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FOR IMMEDIATE RELEASE
January 10, 2013

Contact:Lawrence Hajna (609) 984-1795
Larry Ragonese (609) 292-2994
Lee Moore (DOL) (609) 292-4791

CHRISTIE ADMINISTRATION EFFORTS LEAD TO REMOVAL OF BOUND BROOK DIRT PILES

(13/P4) TRENTON –Department of Environmental Protection Commissioner Bob Martin today announced that approximately 50,000 cubic yards of fill dirt that was placed illegally within the flood zone of the Raritan River in Bound Brook, Somerset County, has been fully removed as the result of work spearheaded by the DEP’s Compliance and Enforcement Program and the Attorney General’s Office.

The removal done by a contractor for Brook Industrial Park followed a number of court actions led by the DEP and Attorney General’s Office. A Superior Court ruling in 2011 found Brook Industrial, its owner James G. Schleck, and its property manager, Richard Dobrzynski, in violation of the state's Flood Hazard Area Control Act for allowing the fill to be deposited at the site by Arthur Fletcher, Jr. and his company, G&A Holdings, LLC. 

Removal began in early 2012 and was completed last month. Small amounts of rock and concrete also were hauled away as part of the removal project.

"This is an important victory for the residents of Bound Brook,” Commissioner Martin said. “Our message remains simple and clear: huge piles of illegally placed dirt such as those in Bound Brook are not going to be tolerated. The DEP is committed to taking strong and decisive action to make sure piles such as these are removed for the protection of the health and safety of our communities.”

"This was an important environmental, legal and quality-of-life matter, and we're glad to have had a role in resolving it on behalf of the residents of Bound Brook,” said Attorney General Jeffrey S. Chiesa. “We remain committed to working with DEP – and to taking legal action wherever necessary – in order to  protect New Jersey communities from environmental dangers."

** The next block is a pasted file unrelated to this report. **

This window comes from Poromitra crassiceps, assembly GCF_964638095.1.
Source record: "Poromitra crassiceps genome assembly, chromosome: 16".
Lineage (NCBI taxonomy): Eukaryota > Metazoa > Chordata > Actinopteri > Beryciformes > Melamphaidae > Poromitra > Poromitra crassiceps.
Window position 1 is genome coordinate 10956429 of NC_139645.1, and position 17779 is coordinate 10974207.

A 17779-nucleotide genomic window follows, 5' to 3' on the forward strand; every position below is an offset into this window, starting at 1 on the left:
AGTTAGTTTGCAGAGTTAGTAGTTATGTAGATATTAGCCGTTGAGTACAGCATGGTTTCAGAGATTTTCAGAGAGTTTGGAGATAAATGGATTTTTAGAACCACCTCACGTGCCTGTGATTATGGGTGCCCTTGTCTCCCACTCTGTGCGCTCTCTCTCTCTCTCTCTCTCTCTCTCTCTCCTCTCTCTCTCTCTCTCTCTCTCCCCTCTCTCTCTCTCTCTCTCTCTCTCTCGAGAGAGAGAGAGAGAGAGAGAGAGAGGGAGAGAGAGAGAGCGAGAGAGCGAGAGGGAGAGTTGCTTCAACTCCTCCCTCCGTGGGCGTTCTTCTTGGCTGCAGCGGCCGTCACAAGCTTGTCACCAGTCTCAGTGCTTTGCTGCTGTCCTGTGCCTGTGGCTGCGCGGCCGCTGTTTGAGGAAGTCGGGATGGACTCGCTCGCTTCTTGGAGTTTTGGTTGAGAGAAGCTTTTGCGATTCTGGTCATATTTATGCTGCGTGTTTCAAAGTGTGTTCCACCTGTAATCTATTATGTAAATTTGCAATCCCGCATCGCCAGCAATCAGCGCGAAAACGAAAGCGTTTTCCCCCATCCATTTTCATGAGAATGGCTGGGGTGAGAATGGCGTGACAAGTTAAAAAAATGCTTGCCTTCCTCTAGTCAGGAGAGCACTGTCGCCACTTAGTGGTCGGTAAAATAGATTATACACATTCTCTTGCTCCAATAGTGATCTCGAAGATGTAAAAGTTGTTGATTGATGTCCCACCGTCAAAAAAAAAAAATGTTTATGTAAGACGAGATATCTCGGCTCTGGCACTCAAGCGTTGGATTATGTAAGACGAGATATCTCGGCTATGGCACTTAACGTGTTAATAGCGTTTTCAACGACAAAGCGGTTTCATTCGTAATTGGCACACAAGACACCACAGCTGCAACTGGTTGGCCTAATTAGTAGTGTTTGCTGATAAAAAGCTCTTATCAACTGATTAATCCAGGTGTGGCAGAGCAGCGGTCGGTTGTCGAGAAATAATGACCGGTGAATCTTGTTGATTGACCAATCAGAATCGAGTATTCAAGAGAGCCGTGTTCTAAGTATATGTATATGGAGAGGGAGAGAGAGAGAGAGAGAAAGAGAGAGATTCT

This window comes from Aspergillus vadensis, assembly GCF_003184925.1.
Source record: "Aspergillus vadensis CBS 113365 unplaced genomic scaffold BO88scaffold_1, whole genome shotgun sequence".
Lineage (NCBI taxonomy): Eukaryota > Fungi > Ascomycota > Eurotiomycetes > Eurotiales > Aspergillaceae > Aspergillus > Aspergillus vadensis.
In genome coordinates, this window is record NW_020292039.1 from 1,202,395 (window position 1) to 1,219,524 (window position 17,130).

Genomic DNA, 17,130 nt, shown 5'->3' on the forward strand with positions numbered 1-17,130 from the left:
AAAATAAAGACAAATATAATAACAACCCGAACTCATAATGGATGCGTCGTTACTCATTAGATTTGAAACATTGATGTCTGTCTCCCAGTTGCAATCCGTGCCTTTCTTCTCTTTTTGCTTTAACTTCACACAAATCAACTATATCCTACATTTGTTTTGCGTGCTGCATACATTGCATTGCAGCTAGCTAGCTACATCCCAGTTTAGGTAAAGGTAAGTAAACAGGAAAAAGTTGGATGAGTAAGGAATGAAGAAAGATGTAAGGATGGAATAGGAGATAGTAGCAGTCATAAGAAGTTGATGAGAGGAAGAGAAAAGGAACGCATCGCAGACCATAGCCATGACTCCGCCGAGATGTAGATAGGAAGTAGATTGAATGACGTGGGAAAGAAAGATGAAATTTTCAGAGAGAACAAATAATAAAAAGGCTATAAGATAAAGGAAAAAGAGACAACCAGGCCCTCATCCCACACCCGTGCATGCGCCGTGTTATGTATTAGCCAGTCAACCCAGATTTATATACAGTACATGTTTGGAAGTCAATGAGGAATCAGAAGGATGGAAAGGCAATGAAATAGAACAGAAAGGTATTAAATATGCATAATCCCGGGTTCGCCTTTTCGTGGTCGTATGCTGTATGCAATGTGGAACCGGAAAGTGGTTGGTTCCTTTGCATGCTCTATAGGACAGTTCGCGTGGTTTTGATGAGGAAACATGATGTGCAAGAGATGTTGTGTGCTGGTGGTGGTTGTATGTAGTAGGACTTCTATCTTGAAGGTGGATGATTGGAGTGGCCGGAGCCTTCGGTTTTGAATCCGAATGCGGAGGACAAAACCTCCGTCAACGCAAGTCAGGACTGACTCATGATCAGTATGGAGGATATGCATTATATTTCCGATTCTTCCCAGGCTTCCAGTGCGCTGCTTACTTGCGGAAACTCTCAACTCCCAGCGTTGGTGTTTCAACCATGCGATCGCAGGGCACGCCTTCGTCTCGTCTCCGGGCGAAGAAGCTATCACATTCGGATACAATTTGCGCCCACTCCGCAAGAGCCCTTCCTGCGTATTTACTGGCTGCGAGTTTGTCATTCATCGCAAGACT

The dirt threatened to exacerbate flooding by obstructing and restricting the flow of the river during flooding events. Runoff from the exposed dirt also threatened to obstruct the Raritan by carrying silt into the river.

“On behalf of the residents of Bound Brook, we are pleased that this dirt pile has been removed from our community,” said Mayor Carey Pilato. “This work, made possible by the diligence of Commissioner Martin and the Attorney General’s Office, removes a significant flood hazard from the borough.”

The fill dirt at the Brook Industrial Park, which contained slightly elevated levels of a hydrocarbon known as benzo(a)pyrene, was moved to the former Nuodex Corp. site in Fords, Woodbridge Township, where it was used as grading material in the redevelopment of the site, which is part of the Keasbey Redevelopment Area project. The Nuodex site is authorized to accept minimally contaminated fill, such as the Brook Industrial Park material, under strict DEP oversight. 

The DEP has been working with Woodbridge to clean up contamination at former industrial properties and develop the area as a gas-fired power plant and eco-park that will allow public access to the Raritan River and associated wetlands. The township is also developing a resource-recovery park for recycling, compost processing and other resource reuse.

Arthur Fletcher was initially charged in a 2009 DEP lawsuit.  During the course of the case, principles in the Bound Brook industrial park presented various options for removal of the dirt but none ever came to fruition.

In early 2012, attorneys for the Attorney General’s Office negotiated an agreement on behalf of DEP with the Brook Industrial Park and Schleck for removal of the fill.

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Last Updated: January 10, 2013